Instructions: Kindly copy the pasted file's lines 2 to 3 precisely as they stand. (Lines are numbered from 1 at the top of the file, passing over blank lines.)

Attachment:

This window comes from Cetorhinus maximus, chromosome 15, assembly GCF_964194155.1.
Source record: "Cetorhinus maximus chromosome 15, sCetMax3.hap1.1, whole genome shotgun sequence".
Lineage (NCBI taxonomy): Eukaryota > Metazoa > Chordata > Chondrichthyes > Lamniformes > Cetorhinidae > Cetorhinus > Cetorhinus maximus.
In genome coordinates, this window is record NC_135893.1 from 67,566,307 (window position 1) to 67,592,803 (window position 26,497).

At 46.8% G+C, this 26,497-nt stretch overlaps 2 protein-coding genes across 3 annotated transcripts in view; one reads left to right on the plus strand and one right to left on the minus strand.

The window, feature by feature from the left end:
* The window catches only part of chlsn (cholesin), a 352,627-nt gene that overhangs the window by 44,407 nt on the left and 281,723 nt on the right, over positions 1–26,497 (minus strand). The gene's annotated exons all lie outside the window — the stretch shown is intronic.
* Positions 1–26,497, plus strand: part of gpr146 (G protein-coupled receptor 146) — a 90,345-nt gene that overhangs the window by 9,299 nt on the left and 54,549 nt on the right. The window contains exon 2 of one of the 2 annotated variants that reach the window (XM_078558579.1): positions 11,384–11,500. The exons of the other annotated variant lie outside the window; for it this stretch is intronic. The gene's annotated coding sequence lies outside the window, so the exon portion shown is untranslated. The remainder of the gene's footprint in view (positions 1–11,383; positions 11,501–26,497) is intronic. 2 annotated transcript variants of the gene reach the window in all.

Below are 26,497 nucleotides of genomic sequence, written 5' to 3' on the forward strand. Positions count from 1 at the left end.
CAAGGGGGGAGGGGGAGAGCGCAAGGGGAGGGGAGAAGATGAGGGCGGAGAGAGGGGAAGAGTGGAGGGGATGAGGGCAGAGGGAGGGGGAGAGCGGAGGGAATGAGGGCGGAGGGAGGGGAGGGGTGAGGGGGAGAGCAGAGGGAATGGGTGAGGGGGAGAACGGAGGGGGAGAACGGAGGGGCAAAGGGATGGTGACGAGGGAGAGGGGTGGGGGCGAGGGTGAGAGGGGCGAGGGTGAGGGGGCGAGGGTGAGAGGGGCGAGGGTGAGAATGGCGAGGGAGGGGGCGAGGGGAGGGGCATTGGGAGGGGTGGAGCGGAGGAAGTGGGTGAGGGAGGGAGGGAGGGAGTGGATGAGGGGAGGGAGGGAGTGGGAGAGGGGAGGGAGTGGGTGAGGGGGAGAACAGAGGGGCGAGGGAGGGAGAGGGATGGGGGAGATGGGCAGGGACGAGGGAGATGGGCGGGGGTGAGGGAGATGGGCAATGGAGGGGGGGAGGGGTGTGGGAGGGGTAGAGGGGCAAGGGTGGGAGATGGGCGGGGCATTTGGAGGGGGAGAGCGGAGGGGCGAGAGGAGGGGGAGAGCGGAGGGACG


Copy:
Source record: "Cetorhinus maximus chromosome 15, sCetMax3.hap1.1, whole genome shotgun sequence".
Lineage (NCBI taxonomy): Eukaryota > Metazoa > Chordata > Chondrichthyes > Lamniformes > Cetorhinidae > Cetorhinus > Cetorhinus maximus.